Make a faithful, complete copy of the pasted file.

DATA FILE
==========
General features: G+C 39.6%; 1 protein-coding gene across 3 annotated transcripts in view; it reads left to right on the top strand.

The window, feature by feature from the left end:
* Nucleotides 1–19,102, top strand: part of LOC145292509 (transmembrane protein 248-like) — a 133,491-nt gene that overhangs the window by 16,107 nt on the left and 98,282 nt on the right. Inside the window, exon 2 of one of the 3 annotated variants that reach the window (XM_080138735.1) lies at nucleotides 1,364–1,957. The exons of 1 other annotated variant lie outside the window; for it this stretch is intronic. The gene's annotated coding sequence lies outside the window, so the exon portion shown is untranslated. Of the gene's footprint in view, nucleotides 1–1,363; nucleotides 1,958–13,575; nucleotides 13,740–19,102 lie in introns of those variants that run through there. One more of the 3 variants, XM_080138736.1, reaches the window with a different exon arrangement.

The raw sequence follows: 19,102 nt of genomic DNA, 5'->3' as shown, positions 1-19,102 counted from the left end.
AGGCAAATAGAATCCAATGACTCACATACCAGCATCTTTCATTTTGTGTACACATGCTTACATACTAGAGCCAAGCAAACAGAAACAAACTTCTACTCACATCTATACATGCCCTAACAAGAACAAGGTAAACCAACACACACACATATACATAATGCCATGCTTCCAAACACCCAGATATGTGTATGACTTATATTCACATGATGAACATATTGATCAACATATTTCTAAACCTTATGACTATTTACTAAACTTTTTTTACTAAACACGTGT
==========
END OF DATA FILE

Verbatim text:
General features: G+C 39.6%; 1 protein-coding gene across 3 annotated transcripts in view; it reads left to right on the top strand.

The window, feature by feature from the left end:
* Nucleotides 1–19,102, top strand: part of LOC145292509 (transmembrane protein 248-like) — a 133,491-nt gene that overhangs the window by 16,107 nt on the left and 98,282 nt on the right. Inside the window, exon 2 of one of the 3 annotated variants that reach the window (XM_080138735.1) lies at nucleotides 1,364–1,957. The exons of 1 other annotated variant lie outside the window; for it this stretch is intronic. The gene's annotated coding sequence lies outside the window, so the exon portion shown is untranslated. Of the gene's footprint in view, nucleotides 1–1,363; nucleotides 1,958–13,575; nucleotides 13,740–19,102 lie in introns of those variants that run through there. One more of the 3 variants, XM_080138736.1, reaches the window with a different exon arrangement.

The raw sequence follows: 19,102 nt of genomic DNA, 5'->3' as shown, positions 1-19,102 counted from the left end.
AGGCAAATAGAATCCAATGACTCACATACCAGCATCTTTCATTTTGTGTACACATGCTTACATACTAGAGCCAAGCAAACAGAAACAAACTTCTACTCACATCTATACATGCCCTAACAAGAACAAGGTAAACCAACACACACACATATACATAATGCCATGCTTCCAAACACCCAGATATGTGTATGACTTATATTCACATGATGAACATATTGATCAACATATTTCTAAACCTTATGACTATTTACTAAACTTTTTTTACTAAACACGTGT